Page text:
Thus American justice in the 21st century: It can ruin a no-name Trump campaign volunteer in nothing flat. But it can’t try a guy who murdered three thousand innocents in New York, Washington and Pennsylvania, another two hundred in the Bali nightclub bombing, plus Daniel Pearl in Pakistan … and has confessed to all this and more. …

Despite this being the most litigious society on earth huge numbers of Americans remain oblivious to the vast amount of human wreckage piled up: Every day on cable news, I hear some Democrat telling the host that, if these former minor Trump aides have nothing to hide, then they have nothing to fear from investigation-without-end: We need to let the law do its job, and let the process play itself out. …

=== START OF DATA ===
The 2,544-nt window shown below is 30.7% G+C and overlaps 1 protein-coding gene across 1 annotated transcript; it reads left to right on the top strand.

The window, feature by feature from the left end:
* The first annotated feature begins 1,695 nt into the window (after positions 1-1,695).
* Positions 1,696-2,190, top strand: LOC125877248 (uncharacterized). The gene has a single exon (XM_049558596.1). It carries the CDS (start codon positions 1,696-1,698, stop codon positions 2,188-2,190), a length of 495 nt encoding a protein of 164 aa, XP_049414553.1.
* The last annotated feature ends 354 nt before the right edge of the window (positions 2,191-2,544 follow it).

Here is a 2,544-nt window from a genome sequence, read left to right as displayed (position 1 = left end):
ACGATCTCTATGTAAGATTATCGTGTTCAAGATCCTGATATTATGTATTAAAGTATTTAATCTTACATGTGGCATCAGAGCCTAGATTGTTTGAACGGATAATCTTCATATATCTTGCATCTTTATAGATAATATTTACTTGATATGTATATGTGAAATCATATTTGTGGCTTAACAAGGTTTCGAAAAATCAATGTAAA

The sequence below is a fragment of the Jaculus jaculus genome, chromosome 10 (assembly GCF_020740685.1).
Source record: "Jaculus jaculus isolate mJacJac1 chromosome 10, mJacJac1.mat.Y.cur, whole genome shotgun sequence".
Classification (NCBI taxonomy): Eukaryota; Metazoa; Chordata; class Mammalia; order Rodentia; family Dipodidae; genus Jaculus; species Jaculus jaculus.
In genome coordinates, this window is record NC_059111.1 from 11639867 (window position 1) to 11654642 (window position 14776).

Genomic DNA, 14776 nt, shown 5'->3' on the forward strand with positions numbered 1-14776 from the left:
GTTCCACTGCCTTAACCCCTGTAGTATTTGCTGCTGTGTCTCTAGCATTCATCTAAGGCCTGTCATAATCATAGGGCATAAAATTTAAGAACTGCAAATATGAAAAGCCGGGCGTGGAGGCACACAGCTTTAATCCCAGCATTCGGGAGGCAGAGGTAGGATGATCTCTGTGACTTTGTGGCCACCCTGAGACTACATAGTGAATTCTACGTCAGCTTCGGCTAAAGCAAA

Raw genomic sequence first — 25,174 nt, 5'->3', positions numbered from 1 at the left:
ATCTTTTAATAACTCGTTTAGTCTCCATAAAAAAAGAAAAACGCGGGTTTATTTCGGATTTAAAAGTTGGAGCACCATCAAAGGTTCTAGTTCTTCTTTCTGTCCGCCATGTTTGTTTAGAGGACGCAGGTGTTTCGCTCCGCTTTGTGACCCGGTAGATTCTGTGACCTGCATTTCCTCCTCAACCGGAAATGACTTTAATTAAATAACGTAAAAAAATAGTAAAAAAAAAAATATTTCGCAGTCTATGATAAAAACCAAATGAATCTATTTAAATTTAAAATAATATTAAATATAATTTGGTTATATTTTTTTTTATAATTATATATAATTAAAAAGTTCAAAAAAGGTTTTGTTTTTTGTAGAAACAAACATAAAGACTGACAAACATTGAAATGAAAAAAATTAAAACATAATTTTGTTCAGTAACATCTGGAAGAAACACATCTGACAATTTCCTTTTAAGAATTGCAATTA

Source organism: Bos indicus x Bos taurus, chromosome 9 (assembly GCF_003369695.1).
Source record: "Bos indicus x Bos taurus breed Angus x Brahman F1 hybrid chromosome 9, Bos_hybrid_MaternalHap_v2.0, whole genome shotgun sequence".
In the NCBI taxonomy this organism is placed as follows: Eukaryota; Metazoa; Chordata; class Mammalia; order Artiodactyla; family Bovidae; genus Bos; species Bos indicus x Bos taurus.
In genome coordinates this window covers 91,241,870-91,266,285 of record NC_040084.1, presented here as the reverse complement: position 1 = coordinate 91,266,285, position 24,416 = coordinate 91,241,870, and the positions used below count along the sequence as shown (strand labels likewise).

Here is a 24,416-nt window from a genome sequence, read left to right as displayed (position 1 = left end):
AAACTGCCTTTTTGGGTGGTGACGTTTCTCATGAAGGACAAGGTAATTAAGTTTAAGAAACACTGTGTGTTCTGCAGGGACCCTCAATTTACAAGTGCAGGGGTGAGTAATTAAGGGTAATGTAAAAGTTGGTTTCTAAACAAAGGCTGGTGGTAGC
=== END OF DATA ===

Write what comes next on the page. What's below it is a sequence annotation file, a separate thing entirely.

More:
When the process plays itself out as lethargically and ruinously as this, the process itself is the problem – as Michael Caputo has discovered.

I wish him well, and I wish those toying with him as they’ve toyed with Carter Page and others are indeed damned to Hell.

We like the idea of their “damnation”. Unfortunately there is no Hell for them to suffer in eternally. It is here on earth, in this one and only life, that justice needs to be done. Will the Mueller conspirators be punished by the law? We hope they will, but see little to encourage the hope.

*

Ah, a sign that the wheels of justice might be beginning to turn against the villains: